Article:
Very Large Telescope captures dazzling heart of active galaxy

The European Southern Observatory instrument has caught a remarkable image of Messier 77


M77 (also known as NGC 1068) lies 47 million light years away from us, in the Cetus constellation. Image credit: ESO

The stunning spiral galaxy, named Messier 77, has a range of wonders, ranging from the darkened dust trails in the arms to the blistering bulge at its vibrant centre. What makes this galaxy so special is that it’s one of the most active and closest galaxies to us, with the nucleus outshining the rest of the structure.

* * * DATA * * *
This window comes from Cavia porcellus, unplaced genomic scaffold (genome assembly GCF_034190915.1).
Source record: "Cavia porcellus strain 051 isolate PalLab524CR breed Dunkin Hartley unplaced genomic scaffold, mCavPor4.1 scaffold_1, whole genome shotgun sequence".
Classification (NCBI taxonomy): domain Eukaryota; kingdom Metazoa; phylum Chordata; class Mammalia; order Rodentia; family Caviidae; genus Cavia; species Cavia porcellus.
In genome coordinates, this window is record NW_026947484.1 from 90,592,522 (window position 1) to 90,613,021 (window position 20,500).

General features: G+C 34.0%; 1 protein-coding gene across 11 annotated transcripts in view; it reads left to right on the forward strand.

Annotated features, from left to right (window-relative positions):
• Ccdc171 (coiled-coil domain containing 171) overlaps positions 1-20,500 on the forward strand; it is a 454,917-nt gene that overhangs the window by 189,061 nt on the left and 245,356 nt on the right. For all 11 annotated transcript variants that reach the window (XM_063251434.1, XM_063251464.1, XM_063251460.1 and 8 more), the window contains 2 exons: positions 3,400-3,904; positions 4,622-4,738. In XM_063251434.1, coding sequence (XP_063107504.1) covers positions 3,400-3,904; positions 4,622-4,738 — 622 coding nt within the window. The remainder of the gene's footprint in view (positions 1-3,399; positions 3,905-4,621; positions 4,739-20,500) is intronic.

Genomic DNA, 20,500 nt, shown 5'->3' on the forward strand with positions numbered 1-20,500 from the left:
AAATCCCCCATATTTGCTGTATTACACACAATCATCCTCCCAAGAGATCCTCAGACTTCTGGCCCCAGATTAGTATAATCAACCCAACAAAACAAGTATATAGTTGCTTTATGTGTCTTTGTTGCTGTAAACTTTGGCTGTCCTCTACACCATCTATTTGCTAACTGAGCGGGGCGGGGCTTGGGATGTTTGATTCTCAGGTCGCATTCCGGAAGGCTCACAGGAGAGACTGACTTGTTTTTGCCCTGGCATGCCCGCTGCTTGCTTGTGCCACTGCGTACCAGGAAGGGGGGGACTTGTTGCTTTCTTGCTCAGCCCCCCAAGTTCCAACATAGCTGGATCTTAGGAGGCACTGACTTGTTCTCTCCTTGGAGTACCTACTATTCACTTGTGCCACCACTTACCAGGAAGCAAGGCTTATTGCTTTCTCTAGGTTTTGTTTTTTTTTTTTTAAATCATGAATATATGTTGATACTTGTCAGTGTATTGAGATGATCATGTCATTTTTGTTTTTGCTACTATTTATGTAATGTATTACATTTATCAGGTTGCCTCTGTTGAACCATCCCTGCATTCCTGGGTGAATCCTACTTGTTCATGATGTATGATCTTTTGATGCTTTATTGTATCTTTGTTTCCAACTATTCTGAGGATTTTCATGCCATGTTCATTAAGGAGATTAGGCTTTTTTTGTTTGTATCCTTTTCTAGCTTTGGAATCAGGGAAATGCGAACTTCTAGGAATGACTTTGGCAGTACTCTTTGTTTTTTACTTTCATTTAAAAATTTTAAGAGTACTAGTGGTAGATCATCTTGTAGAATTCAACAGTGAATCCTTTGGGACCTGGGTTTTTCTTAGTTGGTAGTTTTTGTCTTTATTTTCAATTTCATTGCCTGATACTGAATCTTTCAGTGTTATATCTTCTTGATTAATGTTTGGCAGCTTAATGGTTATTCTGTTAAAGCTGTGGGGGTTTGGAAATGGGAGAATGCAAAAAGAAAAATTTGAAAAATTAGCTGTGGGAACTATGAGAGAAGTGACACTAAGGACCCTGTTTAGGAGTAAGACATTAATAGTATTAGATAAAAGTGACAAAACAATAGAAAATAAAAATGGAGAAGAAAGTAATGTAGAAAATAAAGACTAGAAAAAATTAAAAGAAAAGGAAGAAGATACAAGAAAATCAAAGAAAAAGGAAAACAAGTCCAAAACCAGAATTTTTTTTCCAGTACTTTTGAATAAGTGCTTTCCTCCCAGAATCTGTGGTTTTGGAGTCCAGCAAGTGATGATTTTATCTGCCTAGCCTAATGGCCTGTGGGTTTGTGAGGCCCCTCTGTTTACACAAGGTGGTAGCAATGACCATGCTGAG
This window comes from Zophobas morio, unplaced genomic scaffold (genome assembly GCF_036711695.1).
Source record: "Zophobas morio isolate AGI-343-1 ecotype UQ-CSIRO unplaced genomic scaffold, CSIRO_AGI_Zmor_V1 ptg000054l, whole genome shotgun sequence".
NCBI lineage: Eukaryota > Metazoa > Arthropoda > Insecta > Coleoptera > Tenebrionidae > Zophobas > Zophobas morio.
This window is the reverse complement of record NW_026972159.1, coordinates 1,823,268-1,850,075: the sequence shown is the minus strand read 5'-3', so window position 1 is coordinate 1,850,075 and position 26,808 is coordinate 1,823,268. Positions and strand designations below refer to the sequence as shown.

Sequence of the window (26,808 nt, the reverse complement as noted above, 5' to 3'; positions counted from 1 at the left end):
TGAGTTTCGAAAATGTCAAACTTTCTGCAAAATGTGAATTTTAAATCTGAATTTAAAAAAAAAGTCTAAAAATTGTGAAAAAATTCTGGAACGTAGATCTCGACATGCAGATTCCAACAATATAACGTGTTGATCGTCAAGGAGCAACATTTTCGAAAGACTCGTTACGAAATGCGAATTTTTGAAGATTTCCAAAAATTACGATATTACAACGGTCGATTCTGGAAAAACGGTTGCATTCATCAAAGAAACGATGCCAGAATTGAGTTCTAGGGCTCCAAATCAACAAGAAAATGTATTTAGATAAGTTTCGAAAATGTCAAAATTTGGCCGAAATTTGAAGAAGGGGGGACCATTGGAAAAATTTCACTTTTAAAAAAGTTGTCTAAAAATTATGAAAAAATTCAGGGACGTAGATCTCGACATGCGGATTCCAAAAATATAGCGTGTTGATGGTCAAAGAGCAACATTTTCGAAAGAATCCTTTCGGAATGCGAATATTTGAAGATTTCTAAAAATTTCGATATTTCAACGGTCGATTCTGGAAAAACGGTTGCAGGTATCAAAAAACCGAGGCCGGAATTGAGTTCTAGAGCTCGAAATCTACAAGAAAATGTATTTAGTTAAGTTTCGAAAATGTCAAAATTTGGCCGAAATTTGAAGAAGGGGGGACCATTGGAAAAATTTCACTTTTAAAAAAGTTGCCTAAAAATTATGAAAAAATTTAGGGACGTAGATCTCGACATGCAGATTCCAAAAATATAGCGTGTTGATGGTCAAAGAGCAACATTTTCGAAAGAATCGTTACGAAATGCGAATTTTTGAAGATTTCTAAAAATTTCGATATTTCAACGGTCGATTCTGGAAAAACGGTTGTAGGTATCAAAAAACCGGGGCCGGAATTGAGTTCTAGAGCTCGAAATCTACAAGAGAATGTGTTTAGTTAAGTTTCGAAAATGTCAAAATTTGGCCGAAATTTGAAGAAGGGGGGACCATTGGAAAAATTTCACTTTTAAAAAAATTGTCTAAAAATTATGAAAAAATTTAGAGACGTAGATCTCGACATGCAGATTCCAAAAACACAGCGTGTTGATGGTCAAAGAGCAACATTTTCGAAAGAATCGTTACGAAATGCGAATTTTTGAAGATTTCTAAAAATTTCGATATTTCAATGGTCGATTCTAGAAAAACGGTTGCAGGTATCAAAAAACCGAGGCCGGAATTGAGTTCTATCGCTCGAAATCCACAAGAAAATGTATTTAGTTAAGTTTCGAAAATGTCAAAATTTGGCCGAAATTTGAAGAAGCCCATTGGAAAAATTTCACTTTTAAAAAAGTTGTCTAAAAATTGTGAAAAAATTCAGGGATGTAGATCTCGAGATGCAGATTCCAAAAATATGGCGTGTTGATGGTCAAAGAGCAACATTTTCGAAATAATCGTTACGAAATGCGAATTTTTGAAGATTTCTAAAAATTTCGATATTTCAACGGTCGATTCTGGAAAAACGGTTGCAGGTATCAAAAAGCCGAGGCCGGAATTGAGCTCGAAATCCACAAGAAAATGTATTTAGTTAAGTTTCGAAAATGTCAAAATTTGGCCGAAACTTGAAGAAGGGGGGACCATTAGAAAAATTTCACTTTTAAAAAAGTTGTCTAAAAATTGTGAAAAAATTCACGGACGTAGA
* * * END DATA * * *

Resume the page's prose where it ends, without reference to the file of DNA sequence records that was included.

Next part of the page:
Using the Focal Reducer and Low Dispersion Spectrograph 2 (FORS2) instrument on the VLT, the galaxies have been captured in a range of wavelengths represented by a range of colours. For example, the hydrogen-alpha emission is shown in pink, and this is an indication of extremely hot and young stars formed in the spiral arms.

This particular active galaxy is known as a Type II Seyfert, which emits radiation of all kinds. What makes this so powerful is that at the centre of this galactic beast is a supermassive black hole, constantly being fed from by the dusty accretion disc that circles it.

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